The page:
5) Your physical exam:

Ask yourself the following: Are his gums tacky or pale? Is his heart rate really high or really low? Does his/her belly feel painful when you gently press against it? Is his temperature above normal or too low? If you can answer yes to any of the above findings it is important to monitor these closely. If you discover abnormal physical exam findings that persist or worsen over any period of time it is best to seek veterinary care.

 

6) Duration of symptoms:

If symptoms persist with no improvement for greater than 24 hours, it is best to seek veterinary care.

Remember that this rough guideline is different for puppies and seniors. In puppies and seniors, I would wait no longer than 4-6 hours- depending on the severity.

 

 

So, follow these guidelines but use them in conjunction with knowing what’s normal for your own dog. I cannot stress enough the importance of practicing physical exams on your own dogs. Performing physical exams will help you make quick and accurate assessments of your dog in the event he starts acting sick. I challenge you to perform a physical exam on your own dog once weekly.

All these guidelines are important; however, it is important to look at the overall picture. Think of each guideline as a check box. If you can check more than half the boxes it is best to seek veterinary care. It is best to error on the side of caution, and it is never wrong to take them in for peace of mind.

The goal is to have the best possible travel experience with your dog. Having a good understanding of basic first aid care, knowing what is normal for your dog, and following the guidelines above will ensure this.

Also, it goes without saying, make sure you do your research ahead of time and know where the nearest vet clinics are located.

All of these practices will result in a new-found freedom to explore more with your four-legged adventure pal.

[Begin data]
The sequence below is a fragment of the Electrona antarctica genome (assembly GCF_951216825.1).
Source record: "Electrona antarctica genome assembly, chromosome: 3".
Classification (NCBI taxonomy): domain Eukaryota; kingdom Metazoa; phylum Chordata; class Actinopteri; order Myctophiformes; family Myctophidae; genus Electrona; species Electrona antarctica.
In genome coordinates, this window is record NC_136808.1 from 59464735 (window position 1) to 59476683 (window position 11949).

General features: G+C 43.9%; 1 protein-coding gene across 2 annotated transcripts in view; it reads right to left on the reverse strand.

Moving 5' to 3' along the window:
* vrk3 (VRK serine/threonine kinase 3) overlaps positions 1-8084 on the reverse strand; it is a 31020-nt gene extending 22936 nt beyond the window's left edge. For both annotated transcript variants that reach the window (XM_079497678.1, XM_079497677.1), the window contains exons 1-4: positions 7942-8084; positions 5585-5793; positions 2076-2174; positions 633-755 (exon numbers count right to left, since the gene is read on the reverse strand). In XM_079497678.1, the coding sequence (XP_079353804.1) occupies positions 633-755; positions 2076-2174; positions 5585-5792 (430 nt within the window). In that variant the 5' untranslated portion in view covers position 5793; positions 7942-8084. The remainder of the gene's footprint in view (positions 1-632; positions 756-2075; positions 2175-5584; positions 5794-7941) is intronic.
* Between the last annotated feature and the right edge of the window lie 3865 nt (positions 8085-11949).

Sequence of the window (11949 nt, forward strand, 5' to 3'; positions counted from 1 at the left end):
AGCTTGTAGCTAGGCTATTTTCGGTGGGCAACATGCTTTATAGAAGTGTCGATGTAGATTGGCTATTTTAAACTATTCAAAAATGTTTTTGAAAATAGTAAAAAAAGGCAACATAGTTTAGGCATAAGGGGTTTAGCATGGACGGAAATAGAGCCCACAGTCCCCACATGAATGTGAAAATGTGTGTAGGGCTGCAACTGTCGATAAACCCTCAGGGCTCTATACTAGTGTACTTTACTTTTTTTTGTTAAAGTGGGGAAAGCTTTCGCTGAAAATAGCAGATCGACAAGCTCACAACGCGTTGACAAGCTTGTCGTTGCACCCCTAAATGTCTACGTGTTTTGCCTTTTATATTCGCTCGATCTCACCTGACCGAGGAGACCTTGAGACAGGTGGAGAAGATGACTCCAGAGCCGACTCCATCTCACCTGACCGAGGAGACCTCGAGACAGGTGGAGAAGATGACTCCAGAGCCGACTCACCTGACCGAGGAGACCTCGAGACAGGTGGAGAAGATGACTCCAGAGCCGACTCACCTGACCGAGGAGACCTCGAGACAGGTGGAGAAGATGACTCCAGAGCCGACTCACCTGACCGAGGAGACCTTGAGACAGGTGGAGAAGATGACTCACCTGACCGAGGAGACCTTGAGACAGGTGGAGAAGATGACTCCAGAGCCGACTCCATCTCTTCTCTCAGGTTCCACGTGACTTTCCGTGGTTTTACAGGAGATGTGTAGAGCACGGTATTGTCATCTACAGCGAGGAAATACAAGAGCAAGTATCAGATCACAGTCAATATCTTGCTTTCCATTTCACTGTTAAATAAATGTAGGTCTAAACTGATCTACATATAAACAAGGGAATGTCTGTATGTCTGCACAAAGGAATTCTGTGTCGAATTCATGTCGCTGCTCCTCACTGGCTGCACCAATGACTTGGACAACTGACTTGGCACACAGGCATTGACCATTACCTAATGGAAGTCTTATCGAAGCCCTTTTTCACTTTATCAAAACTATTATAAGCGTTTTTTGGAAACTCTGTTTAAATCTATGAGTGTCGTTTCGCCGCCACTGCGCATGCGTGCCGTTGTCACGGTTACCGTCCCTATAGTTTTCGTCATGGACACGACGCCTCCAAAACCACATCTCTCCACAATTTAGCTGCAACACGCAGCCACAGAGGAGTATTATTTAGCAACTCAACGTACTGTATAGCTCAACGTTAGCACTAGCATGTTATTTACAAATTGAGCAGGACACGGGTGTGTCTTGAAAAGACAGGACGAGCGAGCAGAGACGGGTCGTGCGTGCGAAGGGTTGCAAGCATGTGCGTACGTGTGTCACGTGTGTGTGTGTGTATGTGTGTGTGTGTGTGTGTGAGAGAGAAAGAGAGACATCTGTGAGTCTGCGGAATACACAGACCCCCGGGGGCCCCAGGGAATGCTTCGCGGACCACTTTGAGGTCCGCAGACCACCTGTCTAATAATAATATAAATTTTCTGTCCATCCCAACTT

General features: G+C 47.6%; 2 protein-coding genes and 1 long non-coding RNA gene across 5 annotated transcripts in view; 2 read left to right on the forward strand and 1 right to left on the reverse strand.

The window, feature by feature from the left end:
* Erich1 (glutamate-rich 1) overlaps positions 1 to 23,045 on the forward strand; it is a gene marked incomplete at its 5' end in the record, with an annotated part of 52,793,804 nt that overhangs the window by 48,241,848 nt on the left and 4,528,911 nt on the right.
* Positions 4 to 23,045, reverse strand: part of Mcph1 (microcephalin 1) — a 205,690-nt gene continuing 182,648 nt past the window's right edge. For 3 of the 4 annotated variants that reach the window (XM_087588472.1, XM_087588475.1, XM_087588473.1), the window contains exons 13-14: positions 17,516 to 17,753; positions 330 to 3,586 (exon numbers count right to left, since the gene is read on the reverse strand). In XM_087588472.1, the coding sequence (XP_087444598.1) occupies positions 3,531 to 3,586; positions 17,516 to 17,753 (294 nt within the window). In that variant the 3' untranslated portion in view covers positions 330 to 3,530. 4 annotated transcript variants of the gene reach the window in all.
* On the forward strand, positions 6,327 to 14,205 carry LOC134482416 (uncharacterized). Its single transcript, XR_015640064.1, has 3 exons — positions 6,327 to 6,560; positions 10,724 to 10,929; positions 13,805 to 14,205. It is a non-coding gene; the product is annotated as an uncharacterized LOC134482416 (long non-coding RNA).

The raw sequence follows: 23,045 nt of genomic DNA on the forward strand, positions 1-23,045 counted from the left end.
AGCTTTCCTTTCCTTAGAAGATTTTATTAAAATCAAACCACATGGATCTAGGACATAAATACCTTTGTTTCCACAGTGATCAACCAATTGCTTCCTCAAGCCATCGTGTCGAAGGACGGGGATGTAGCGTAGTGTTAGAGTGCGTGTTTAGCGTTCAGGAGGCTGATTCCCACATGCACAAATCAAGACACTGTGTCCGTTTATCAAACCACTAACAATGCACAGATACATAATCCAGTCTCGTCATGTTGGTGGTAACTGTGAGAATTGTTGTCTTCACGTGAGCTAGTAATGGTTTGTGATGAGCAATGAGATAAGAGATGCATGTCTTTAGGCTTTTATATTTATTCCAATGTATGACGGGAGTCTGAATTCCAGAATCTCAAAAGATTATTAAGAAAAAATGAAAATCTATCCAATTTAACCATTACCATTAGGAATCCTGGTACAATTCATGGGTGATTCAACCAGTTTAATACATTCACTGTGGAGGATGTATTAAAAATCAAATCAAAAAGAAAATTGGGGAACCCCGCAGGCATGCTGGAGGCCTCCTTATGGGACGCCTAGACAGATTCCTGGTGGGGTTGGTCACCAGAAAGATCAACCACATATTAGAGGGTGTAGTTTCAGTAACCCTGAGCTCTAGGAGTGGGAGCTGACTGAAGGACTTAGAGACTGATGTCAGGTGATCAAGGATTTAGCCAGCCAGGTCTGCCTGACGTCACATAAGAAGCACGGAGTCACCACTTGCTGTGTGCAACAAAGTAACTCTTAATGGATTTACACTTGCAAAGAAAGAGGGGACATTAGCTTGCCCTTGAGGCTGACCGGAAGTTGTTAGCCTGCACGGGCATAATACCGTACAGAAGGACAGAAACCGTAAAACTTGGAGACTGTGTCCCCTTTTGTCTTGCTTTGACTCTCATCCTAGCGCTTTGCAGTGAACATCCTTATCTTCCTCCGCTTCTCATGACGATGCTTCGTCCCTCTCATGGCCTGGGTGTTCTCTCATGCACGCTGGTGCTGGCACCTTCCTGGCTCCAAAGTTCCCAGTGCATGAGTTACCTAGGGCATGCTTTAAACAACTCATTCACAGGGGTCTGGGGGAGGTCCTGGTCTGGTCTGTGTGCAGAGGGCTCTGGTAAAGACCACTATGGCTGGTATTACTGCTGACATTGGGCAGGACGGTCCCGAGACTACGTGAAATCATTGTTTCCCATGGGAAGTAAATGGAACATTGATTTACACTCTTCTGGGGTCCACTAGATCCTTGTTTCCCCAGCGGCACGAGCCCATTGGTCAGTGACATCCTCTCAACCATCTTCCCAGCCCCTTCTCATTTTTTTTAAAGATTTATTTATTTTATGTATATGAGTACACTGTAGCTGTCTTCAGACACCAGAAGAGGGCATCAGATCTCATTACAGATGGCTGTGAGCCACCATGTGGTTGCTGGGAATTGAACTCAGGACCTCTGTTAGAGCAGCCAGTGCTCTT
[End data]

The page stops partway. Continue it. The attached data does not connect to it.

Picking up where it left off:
And in the meantime, here’s to exploring the great outdoors with our canine companions!

 

Libbie Fort, DVM

 

 

2 comments

Libbie

Hey Karla!
I apologize for my delayed response. I unfortunately do not get notifications when readers comment on my blog.
My parent’s dog has a similar issue. Especially when they have their pickup bed camper as it tends to make the truck bouncier. I would recommend talking to your vet about a dog specific, prescription anti nausea medication. You may find you only need it when you are driving roads that are really bumpy- as you stated- so i would just use it as needed and perhaps give it 1-2 hours before the car ride. May take some planning ahead but I probably wouldn’t use it for every car ride- just as needed. The medication I prescribed for my parent’s dog is a 24 hour medication.
I hope this helps!
Libbie

Karla Brennan

We travel with our two dogs constantly. They have been across the country twice and into Canada two times as well. My youngest has always struggles with nausea and vomiting in the car. She has gotten a lot better as she will be four soon. She still gets sick when the terrain gets real curvy or bumpy. Do you have any suggestions to remedy this. We have tried Dramamine and she still gets sick. I feel so bad for her. Fortunately for us she has learned to look for the bowl we keep in the car for this purpose. I just wish she wasn’t so miserable. After all this is supposed to be fun for her. Thank you.